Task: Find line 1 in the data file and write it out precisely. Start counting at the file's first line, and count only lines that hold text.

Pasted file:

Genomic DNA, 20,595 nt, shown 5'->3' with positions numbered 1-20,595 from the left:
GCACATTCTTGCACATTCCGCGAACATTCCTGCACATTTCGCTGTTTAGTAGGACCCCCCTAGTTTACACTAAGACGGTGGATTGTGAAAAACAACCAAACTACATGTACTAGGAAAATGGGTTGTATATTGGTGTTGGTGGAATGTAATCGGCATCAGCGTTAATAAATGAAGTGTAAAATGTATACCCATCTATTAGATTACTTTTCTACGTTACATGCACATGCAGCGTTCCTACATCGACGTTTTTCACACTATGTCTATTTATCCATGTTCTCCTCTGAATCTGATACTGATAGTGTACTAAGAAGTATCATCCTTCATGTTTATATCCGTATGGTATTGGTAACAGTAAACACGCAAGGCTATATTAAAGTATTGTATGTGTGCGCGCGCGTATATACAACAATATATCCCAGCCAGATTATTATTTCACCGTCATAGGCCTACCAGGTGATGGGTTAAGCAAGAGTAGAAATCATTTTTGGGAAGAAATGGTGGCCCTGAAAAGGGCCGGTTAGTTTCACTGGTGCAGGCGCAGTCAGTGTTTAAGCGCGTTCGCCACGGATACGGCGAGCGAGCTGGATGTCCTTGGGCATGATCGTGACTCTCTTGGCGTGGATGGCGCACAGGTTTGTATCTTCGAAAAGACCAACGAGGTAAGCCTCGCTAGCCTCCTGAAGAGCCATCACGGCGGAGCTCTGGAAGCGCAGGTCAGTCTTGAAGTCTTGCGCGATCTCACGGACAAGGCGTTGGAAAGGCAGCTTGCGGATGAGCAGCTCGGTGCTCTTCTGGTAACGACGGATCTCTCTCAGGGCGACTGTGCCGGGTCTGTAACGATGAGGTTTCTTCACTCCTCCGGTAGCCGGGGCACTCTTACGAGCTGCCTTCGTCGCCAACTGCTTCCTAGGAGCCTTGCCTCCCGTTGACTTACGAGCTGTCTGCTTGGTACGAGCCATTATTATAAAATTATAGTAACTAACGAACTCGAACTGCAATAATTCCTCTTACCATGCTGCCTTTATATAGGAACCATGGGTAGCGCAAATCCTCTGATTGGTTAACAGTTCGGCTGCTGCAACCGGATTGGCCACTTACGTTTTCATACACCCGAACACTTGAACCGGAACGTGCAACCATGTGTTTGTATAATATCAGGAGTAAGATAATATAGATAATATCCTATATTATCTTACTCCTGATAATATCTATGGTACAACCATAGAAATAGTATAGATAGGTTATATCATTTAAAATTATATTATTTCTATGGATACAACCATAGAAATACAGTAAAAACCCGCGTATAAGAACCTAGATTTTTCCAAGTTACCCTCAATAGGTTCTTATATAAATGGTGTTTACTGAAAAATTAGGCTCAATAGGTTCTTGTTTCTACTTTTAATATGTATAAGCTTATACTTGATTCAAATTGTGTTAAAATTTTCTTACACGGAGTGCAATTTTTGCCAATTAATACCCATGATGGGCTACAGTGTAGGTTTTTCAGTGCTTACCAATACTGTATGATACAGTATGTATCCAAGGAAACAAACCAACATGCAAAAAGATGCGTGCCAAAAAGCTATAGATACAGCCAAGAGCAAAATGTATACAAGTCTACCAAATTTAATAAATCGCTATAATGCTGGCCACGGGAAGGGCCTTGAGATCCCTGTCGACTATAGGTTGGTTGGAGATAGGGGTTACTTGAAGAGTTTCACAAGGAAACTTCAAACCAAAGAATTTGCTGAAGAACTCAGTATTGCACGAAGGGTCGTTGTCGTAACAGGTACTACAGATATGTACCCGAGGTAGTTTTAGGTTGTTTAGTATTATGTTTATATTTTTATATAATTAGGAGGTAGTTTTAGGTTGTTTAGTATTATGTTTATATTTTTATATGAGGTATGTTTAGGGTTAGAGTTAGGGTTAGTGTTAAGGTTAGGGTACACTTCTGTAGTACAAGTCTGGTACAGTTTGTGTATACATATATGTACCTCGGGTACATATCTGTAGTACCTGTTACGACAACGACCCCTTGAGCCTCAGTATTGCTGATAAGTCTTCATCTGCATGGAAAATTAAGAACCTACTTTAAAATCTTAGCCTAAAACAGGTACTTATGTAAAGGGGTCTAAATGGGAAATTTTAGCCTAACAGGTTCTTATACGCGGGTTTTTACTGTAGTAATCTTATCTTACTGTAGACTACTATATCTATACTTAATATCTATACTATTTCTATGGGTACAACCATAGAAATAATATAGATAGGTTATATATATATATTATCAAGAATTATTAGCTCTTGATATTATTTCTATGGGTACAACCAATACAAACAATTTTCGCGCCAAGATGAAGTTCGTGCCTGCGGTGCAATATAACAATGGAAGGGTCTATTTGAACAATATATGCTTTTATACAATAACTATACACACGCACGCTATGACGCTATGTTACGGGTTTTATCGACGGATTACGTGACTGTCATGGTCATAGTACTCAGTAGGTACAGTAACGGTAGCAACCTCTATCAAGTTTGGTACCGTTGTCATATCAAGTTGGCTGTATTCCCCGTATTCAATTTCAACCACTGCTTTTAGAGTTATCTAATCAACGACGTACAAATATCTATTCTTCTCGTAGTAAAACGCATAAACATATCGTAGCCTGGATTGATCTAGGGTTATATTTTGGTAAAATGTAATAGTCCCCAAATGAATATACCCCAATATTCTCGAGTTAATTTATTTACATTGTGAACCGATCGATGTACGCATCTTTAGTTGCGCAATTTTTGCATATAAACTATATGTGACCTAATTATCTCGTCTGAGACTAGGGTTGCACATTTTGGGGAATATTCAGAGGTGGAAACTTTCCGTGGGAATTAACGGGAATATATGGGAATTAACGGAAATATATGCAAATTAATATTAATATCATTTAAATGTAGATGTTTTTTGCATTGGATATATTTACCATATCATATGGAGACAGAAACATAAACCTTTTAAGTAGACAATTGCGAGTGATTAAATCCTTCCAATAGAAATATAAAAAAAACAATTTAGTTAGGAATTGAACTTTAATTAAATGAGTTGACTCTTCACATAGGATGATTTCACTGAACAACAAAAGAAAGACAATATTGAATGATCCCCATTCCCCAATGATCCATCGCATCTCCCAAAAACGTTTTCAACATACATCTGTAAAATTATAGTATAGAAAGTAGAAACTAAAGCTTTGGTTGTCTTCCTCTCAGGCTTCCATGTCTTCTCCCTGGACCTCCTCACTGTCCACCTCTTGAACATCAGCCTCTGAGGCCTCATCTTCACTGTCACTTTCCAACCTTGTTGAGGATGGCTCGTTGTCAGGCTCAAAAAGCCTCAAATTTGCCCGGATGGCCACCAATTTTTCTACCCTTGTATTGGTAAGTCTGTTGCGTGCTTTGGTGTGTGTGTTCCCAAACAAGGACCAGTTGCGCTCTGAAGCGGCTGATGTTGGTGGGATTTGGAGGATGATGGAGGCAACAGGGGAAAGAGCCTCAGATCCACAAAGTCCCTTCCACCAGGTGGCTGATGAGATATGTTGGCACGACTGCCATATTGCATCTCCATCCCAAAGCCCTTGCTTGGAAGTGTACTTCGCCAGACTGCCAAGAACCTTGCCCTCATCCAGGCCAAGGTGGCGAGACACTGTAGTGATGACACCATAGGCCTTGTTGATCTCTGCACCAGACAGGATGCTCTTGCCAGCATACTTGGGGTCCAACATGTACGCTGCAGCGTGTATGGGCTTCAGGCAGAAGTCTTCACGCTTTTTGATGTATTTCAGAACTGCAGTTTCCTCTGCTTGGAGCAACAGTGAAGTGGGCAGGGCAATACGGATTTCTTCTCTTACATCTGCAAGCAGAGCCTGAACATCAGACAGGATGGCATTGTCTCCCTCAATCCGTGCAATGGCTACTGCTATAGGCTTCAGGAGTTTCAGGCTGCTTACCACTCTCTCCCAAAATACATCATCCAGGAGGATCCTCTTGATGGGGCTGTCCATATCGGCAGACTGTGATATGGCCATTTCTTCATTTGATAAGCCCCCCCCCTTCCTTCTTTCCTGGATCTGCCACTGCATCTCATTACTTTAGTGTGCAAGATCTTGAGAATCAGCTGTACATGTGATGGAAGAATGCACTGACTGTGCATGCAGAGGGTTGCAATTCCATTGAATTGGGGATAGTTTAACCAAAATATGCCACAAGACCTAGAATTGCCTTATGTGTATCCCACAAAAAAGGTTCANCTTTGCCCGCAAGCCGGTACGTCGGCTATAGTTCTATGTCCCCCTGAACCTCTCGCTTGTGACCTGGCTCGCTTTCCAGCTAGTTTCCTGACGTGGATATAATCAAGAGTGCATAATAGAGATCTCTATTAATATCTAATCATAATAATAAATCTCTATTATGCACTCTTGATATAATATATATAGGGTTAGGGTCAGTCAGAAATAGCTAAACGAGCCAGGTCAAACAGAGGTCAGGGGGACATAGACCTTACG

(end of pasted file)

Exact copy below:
Genomic DNA, 20,595 nt, shown 5'->3' with positions numbered 1-20,595 from the left: